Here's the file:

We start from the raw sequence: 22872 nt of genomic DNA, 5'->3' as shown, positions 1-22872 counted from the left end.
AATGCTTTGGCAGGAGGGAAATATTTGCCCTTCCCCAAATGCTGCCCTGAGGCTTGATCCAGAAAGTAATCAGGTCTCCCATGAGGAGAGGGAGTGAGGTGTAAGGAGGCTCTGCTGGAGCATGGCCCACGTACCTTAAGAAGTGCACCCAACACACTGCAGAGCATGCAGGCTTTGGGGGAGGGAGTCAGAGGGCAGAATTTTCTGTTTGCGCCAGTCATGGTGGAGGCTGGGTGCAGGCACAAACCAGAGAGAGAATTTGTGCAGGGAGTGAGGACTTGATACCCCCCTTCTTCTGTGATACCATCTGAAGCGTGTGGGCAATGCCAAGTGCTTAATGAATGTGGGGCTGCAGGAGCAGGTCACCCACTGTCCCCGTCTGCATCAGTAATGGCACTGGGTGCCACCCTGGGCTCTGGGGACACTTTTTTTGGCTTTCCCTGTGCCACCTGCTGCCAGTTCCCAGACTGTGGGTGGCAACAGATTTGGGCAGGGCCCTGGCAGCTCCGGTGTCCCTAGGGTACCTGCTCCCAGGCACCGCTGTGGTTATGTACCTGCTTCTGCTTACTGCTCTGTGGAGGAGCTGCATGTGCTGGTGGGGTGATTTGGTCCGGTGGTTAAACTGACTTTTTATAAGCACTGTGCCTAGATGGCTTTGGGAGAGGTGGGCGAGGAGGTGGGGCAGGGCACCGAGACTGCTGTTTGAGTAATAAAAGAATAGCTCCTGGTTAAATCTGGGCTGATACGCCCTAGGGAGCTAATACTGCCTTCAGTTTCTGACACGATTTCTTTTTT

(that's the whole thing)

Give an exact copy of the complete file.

We start from the raw sequence: 22872 nt of genomic DNA, 5'->3' as shown, positions 1-22872 counted from the left end.
AATGCTTTGGCAGGAGGGAAATATTTGCCCTTCCCCAAATGCTGCCCTGAGGCTTGATCCAGAAAGTAATCAGGTCTCCCATGAGGAGAGGGAGTGAGGTGTAAGGAGGCTCTGCTGGAGCATGGCCCACGTACCTTAAGAAGTGCACCCAACACACTGCAGAGCATGCAGGCTTTGGGGGAGGGAGTCAGAGGGCAGAATTTTCTGTTTGCGCCAGTCATGGTGGAGGCTGGGTGCAGGCACAAACCAGAGAGAGAATTTGTGCAGGGAGTGAGGACTTGATACCCCCCTTCTTCTGTGATACCATCTGAAGCGTGTGGGCAATGCCAAGTGCTTAATGAATGTGGGGCTGCAGGAGCAGGTCACCCACTGTCCCCGTCTGCATCAGTAATGGCACTGGGTGCCACCCTGGGCTCTGGGGACACTTTTTTTGGCTTTCCCTGTGCCACCTGCTGCCAGTTCCCAGACTGTGGGTGGCAACAGATTTGGGCAGGGCCCTGGCAGCTCCGGTGTCCCTAGGGTACCTGCTCCCAGGCACCGCTGTGGTTATGTACCTGCTTCTGCTTACTGCTCTGTGGAGGAGCTGCATGTGCTGGTGGGGTGATTTGGTCCGGTGGTTAAACTGACTTTTTATAAGCACTGTGCCTAGATGGCTTTGGGAGAGGTGGGCGAGGAGGTGGGGCAGGGCACCGAGACTGCTGTTTGAGTAATAAAAGAATAGCTCCTGGTTAAATCTGGGCTGATACGCCCTAGGGAGCTAATACTGCCTTCAGTTTCTGACACGATTTCTTTTTT